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2020 Isabella DiNardo (Mar 06 2020 1:47PM) : I believe that phones can have a place in the classroom if they are not distracting from the learning experience. They can be used as fun tools to promote learning if used responsibly.
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Olivia Anderson (Mar 06 2020 4:22PM) : I disagree with this because sometimes phones are a valuable learning tool, and I think in the future we should have classes to teach kids how to use phones properly.
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2020 Kaitlyn Taylor (Mar 06 2020 4:22PM) : Strong argument more

This is a very strong argument. Teachers do work very hard, and on not a lot of pay, so if students are on their phones, all the hard work the teachers put out is put to waste and it is not fair to the teachers. However, a lot of teachers have their own individual ways to deal with this problem, like having phone pockets in their classroom for their students to put in.

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Ellie Han (Mar 06 2020 4:37PM) : I disagree with Mayor Bloomberg's notion because high school is supposed to be a learning environment that preps you for real life situations and adulthood. In the future, students will have no factors restricting them and they won't know how to manage.
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2020 Hannah Gose (Mar 08 2020 10:12PM) : Agree and Disagree more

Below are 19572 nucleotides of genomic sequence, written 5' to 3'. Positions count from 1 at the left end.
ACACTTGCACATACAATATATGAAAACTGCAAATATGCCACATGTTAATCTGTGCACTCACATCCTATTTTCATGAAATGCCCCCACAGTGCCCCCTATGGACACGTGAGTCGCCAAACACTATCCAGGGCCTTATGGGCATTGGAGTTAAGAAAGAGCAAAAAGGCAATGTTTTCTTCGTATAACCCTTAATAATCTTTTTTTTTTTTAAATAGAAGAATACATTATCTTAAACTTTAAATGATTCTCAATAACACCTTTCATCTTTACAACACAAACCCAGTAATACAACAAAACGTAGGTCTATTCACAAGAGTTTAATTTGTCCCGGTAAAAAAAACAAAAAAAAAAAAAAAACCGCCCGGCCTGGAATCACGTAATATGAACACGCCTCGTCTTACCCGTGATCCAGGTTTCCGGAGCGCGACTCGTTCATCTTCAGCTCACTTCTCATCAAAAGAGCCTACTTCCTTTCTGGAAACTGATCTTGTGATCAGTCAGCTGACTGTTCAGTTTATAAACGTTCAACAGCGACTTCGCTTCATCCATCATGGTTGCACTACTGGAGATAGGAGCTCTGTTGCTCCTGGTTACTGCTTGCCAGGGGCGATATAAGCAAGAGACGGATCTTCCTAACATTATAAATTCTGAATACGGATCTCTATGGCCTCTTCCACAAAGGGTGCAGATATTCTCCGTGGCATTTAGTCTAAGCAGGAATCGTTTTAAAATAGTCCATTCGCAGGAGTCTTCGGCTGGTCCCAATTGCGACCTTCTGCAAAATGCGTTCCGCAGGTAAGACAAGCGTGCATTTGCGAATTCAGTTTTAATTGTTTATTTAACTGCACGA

I believe that phones can be used as an important learning tool in the classrooms. Technology is constantly advancing, so when you replace the cell phone there will be something new for teens to be distracted with eventually. I do believe that cell phones should only be used with teacher consent

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While teachers' union president Randi Weingarten agrees cell phones are a distraction and should be banned from school buildings, she also argues they are a vital means of communication between students and their guardians.

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2020 Alexander Nuntapreda (Mar 05 2020 10:21PM) : Phones, while they are nice to have in a school building to quickly look something up or show people something, can often serve as a distraction. They really are not necessary in school when it comes to pure statistics.
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2020 Jonathan Barnhart (Mar 06 2020 4:17PM) : Distractions more

There is no doubt that phones are a distraction. While it is a means of communication for being picked up after school, communication during the day about later events, and other things, school is meant to learn and phones steer people away from that.

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Dominic Malouf (Mar 06 2020 4:18PM) : This argument does show good reason for having phones in school, but it would help build independence if kids didn't have contact with their parents 24/7 and instead could talk to them only before and after school
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Viviana Garcia (Mar 09 2020 12:53PM) : They can be a distraction in the classroom, but they can also be a tool that students can be taught how to use. School administrators should teach us how to use things responsibley instead of banning them altogether.
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"Cell phones are a lifeline for many parents and students. We agree with the prohibition of cell phone use in buildings, but we need to have a balance."

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2020 Alysa Gribben (Mar 06 2020 1:31PM) : Cell phones do allow us to connect with the world and sometimes it is necessary to use. However, it distracts us from the main goal in school which is to learn. School is also important for socializing, but phones prevent that from happening.